From Underground to Independent: Alternative Film Culture in Contemporary China / Edition 1by Paul G. Pickowicz
Pub. Date: 08/11/2006
Publisher: Rowman & Littlefield Publishers, Inc.
This groundbreaking book presents a critical introduction to the cultural and political dimensions of contemporary Chinese cinema. Leading Western and Chinese scholars trace the changing dynamics of Chinese film culture since the early 1990s as it moves away from underground and toward independence in the new century. Yet as the rich case studies illustrate, the
This groundbreaking book presents a critical introduction to the cultural and political dimensions of contemporary Chinese cinema. Leading Western and Chinese scholars trace the changing dynamics of Chinese film culture since the early 1990s as it moves away from underground and toward independence in the new century. Yet as the rich case studies illustrate, the sheer variety of alternative film culture itself provides sufficient opportunities for differentat times contradictoryconfigurations of cinematic products. Drawing on vigorous interdisciplinary scholarship, the book investigates the objects of its study from various methodological perspectives, ranging from historical and literary to sociological and ethnographic. In addition to offering critical readings of specific texts, this book explores alternative film culture through personal interviews, on-site observations, and media interrogations, from traditional print media to the visual media of film, television, and video, including the new digital media of the Internet. The contributors also consider the flourishing independent documentary filmmaking scene, highlighting a crucial part of alternative film that has been previously obscured by an almost exclusive attention on the fifth- and sixth-generation directors of fictional movies. With its fresh and knowledgeable analysis of Chinese underground and independent filmmaking, this book will be essential reading for all those interested in a society caught between socialism and global currents.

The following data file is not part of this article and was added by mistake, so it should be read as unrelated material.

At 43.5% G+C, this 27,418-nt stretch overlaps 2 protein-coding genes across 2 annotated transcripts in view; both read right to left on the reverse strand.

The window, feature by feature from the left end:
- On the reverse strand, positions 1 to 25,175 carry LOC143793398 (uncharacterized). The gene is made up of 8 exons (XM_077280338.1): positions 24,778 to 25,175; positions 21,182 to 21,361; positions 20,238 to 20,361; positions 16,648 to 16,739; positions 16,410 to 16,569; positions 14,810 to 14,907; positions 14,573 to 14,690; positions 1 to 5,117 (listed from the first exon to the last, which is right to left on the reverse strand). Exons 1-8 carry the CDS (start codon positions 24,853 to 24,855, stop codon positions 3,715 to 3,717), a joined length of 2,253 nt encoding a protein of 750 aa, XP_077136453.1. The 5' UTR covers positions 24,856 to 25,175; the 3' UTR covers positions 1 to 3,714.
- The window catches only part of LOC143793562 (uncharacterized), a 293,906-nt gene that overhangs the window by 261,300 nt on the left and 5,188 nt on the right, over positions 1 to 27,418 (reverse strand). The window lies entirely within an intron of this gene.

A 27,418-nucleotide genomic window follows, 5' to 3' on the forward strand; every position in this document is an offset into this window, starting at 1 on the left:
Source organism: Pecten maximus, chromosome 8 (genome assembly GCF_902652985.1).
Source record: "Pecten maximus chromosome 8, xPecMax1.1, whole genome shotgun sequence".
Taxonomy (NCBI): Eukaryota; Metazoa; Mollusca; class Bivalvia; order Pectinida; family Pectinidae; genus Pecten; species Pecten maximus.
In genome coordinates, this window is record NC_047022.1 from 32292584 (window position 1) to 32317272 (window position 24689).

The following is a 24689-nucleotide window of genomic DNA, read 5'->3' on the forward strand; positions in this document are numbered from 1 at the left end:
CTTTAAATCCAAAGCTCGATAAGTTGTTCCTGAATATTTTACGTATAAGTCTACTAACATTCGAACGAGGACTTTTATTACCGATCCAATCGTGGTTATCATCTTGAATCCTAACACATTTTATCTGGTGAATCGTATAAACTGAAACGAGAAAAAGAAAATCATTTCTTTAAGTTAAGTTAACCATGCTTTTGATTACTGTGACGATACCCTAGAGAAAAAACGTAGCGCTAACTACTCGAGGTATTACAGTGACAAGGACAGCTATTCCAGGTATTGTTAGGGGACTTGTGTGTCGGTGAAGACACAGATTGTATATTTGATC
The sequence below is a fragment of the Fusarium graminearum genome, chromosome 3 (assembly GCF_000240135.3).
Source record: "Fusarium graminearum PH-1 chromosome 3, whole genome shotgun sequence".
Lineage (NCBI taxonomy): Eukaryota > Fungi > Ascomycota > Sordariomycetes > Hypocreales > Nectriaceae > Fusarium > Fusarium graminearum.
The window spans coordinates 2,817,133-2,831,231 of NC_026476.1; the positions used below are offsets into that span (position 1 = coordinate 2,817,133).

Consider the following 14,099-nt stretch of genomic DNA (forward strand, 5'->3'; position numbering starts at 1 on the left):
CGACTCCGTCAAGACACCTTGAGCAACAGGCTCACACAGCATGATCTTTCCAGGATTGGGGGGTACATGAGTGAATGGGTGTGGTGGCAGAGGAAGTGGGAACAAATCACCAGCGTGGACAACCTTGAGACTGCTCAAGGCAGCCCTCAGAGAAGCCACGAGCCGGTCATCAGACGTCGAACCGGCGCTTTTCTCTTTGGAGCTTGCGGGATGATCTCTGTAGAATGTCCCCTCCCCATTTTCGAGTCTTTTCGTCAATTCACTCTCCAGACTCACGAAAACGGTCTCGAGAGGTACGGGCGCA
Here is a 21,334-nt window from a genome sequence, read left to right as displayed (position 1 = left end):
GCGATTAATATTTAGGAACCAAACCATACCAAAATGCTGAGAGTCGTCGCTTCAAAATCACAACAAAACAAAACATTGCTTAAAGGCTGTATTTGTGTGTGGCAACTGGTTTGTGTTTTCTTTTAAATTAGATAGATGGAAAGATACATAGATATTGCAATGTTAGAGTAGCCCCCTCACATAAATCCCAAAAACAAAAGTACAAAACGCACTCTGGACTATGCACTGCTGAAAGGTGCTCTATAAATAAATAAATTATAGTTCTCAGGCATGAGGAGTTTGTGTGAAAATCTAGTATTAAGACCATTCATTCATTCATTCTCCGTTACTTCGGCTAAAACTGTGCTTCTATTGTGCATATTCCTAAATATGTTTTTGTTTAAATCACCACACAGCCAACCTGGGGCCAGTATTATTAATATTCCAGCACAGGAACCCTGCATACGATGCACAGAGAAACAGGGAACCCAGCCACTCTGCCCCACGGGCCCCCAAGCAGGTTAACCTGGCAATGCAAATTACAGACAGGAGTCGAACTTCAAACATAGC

Contributions by: Chris Berry, Jim Cheng, Valerie Jaffee, Matthew David Johnson, Tonglin Lu, Chen Mo, Seio Nakajima, Paul G. Pickowicz, Zhiwei Xiao, and Yingjin Zhang.
Table of Contents
Chapter 1: Social and Political Dynamics of Underground Filmmaking in China
Chapter 2: My Camera Doesn't Lie? Truth, Subjectivity, and Audience in Chinese Independent Film and Video
Chapter 3: A Scene beyond Our Line of Sight: Wu Wenguang and New Documentary Cinema's Politics of Independence
Chapter 4: "Every Man a Star": The Ambivalent Cult of Amateur Art in New Chinese Documentaries
Chapter 5: Independently Chinese: Duan Jinchuan, Jiang Yue, and Chinese Documentary
Chapter 6: Trapped Freedom and Localized Globalism
Chapter 7: Chinese Underground Films: Critical Views from China
Chapter 8: Film Clubs in Beijing: The Cultural Consumption of Chinese Independent Films
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